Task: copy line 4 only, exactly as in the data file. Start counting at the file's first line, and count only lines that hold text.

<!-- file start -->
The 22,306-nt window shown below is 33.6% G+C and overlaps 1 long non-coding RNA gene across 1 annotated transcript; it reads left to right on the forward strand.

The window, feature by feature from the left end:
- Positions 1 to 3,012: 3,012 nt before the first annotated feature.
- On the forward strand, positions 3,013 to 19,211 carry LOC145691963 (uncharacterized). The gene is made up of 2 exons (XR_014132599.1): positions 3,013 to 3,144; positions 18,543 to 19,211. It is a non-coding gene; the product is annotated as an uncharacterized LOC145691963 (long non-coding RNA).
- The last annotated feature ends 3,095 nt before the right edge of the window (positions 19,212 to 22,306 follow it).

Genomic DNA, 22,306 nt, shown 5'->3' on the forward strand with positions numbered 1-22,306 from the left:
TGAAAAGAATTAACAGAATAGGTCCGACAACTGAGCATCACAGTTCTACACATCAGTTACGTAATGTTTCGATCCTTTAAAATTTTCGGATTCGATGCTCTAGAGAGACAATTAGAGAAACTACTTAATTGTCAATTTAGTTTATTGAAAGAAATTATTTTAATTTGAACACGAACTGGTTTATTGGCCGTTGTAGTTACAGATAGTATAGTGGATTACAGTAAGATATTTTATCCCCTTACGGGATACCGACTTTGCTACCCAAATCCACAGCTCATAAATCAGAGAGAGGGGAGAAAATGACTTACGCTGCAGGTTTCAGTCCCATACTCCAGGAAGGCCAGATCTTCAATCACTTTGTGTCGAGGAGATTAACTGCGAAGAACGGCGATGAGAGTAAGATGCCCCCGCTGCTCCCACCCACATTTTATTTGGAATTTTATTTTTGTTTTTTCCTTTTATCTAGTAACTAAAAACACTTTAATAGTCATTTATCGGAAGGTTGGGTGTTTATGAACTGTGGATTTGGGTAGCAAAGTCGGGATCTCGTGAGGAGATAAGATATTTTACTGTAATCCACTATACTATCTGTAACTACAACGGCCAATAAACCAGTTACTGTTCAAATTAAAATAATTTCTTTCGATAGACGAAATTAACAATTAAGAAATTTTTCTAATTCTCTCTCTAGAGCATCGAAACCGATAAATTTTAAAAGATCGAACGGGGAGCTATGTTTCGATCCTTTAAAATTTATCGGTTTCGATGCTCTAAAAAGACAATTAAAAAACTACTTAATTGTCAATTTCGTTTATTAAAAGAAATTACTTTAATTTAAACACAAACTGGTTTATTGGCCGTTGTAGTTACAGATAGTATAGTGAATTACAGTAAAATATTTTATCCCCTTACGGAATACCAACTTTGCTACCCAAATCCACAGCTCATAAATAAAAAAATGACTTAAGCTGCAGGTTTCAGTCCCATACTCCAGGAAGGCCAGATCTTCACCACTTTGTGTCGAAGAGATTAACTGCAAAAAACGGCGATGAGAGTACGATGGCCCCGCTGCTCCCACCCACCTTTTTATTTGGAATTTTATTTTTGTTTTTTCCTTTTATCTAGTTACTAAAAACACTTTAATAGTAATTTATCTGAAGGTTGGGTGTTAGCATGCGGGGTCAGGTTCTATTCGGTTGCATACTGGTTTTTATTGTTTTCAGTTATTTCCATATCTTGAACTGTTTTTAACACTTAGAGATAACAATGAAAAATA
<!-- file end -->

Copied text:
- On the forward strand, positions 3,013 to 19,211 carry LOC145691963 (uncharacterized). The gene is made up of 2 exons (XR_014132599.1): positions 3,013 to 3,144; positions 18,543 to 19,211. It is a non-coding gene; the product is annotated as an uncharacterized LOC145691963 (long non-coding RNA).